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The Jewish Labor Movement and the Bund in Bialystok
As industrialization proceeded apace in Eastern Europe during the late nineteenth century, numerous factories, mainly connected to the textile industry, began appearing in Bialystok. By the mid 1880s, there were over 70 factories in the city with a workforce of over 2000 laborers, between 60 to 70 percent of whom where Jews. Ten years later, there were 5000 workers in 230 factories.
Thanks to the growth of industry, the population of Bialystok also grew. By the mid-1890s, the Jewish population comprised 76% of nearly 63,000 total residents. Many of these Jews worked as weavers and laborers in the growing textile industry. With the creation of a large scale Jewish proletariat came the interest in Left wing, pro-labor ideologies which would come to have significant influence on the city and its residents.
The strength of the labor movement was largely held in their ability to shut down the means of production, in other words, to go on strike. One of the first strikes in Bialystok - in 1882 - was organized by Hasidic workers against their Hasidic boss. Influenced by Leftist ideologues, approximately 70 weavers in Aron Suraski's textile factory went out on strike, demanding higher wages. Their success set the stage for numerous other strikes demanding better working conditions and 12 hour work days during the 1880s.
With the increase in factories and of workers, numerous strikes occurred in Bialystok during the 1890s, the most significant one taking place in August, 1895, when 10,000 textile workers shut down factories for three weeks in protest of a Russian government demand that workers meet certain quotas. Employees only returned to work after receiving a promise from the police commissioner that conditions such as weekly pay and that workers could not be randomly fired were instituted.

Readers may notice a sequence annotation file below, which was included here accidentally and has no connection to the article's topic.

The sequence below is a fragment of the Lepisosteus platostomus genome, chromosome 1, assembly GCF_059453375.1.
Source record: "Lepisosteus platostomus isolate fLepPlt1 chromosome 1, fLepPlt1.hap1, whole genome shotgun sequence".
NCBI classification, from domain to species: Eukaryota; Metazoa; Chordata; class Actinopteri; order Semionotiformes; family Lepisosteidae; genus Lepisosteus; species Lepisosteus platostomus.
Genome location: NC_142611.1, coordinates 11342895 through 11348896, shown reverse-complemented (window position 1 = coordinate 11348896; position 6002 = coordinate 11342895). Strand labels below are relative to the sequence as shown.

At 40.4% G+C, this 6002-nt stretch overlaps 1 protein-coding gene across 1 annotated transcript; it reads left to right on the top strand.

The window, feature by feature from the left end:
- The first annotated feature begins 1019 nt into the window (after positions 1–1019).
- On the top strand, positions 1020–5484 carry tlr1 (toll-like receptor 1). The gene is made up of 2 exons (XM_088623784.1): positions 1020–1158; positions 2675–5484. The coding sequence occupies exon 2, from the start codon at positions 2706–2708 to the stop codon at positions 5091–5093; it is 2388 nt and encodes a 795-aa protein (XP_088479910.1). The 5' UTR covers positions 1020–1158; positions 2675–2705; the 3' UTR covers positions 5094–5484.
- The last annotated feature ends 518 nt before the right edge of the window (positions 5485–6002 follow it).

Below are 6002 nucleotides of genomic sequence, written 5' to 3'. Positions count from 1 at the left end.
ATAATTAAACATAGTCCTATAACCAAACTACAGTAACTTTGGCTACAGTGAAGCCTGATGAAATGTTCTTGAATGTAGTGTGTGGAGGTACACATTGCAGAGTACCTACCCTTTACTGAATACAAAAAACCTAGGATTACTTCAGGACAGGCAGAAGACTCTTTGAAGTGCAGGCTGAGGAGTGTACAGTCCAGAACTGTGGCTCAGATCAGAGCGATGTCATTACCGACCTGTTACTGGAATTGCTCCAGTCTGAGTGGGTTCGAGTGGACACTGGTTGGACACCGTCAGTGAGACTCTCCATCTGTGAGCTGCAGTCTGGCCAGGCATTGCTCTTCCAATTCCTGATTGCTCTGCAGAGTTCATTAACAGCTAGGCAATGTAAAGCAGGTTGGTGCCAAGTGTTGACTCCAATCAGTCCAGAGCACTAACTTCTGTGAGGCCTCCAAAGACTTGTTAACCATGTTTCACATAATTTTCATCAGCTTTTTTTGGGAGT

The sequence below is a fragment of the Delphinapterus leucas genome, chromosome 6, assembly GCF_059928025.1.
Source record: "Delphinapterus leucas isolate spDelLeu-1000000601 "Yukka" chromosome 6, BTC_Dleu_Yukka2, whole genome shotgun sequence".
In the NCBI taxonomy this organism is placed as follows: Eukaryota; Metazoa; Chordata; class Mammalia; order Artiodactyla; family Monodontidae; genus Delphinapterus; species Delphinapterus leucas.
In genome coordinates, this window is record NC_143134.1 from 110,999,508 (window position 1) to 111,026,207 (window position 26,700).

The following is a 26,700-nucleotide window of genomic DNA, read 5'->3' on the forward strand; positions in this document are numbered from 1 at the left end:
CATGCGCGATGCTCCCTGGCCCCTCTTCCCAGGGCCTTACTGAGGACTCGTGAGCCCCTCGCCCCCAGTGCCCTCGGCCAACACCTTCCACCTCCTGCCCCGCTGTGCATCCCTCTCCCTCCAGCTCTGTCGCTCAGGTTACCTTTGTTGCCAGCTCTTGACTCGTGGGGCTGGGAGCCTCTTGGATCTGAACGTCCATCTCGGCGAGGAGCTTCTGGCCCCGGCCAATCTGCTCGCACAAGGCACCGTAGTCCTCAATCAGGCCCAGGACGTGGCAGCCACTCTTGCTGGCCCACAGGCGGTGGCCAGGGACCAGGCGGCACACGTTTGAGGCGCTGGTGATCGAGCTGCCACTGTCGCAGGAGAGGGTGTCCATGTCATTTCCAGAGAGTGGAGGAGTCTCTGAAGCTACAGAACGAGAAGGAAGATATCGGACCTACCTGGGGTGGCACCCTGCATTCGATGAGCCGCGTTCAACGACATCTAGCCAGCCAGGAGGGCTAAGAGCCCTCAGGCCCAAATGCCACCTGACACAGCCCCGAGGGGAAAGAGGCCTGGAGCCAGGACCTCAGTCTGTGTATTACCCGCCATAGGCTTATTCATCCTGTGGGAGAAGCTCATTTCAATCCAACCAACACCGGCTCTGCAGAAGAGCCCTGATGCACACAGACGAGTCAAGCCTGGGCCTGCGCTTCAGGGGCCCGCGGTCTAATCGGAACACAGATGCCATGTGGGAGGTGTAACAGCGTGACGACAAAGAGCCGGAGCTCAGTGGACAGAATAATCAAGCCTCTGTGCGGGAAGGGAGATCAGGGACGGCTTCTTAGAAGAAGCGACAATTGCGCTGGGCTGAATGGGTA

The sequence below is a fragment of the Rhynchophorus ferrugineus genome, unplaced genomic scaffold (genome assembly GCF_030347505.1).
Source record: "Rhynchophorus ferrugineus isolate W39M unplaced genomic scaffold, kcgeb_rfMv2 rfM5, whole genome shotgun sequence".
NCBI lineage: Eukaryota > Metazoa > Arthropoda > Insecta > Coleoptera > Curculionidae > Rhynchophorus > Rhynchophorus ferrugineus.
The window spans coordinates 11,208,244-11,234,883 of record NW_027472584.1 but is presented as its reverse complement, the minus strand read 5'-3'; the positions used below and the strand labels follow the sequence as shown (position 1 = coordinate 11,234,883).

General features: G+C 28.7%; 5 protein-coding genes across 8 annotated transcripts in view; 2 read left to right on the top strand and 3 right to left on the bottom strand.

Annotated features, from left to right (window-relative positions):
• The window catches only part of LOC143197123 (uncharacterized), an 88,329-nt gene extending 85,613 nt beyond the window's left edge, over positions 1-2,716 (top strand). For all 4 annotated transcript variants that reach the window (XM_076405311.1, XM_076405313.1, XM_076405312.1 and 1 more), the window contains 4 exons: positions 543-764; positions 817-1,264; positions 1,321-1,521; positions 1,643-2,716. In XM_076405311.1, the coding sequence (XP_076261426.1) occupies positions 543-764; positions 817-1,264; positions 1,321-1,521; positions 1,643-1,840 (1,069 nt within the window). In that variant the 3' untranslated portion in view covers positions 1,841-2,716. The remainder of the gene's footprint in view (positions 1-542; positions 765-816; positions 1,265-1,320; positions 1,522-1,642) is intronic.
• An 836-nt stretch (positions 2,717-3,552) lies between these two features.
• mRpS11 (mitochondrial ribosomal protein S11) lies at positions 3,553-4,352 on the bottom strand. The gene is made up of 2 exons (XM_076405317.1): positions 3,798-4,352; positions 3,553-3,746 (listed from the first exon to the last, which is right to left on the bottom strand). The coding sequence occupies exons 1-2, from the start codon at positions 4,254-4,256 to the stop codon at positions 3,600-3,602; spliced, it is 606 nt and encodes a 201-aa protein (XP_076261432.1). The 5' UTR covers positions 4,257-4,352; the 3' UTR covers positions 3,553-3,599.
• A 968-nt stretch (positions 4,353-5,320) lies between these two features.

With the advent of the Bund in 1897, Bialystok's workers had a specifically Jewish organization on its side. A year after its founding, there were already 200 card-carrying Bundists in Bialystok. Two years later, the number had more than tripled.
An economic crisis hit Bialystok and the region in 1900, creating much unemployment. Jewish labor organizations mobilized to create soup kitchens and aid to poor families. In one episode, a group of unemployed weavers prevented Torah reading in a large synagogue during Sabbath services in order to call attention to their predicament.
Do to political problems elsehwere, Bialystok became the de facto center of the Bund in 1900, if only for about a year and a half. In May 1901, the Bund held its fourth annual conference in the city, during which it drew in local workers by creating small groups in which they could learn about and discuss economic, labor, and political issues.
The city became a hotbed of Jewish revolutionary activity and, eventually, a center for the Socialist Bund, which used Bialystok as their center of operations after the organization’s leaders were exiled from Vilna just after the turn of the twentieth century. The Bund was such a central feature of Jewish political life in Bialystok, that the city had its own Bundist newspaper, Der bialystoker arbayter (The Bialystok Worker). During the period between the failed Russian Revolution and the first World War, the Jewish Labor Movement, with the Bund at the forefront, grew to comprise a force of approximately 15,000 laborers and an important political and cultural element in the city.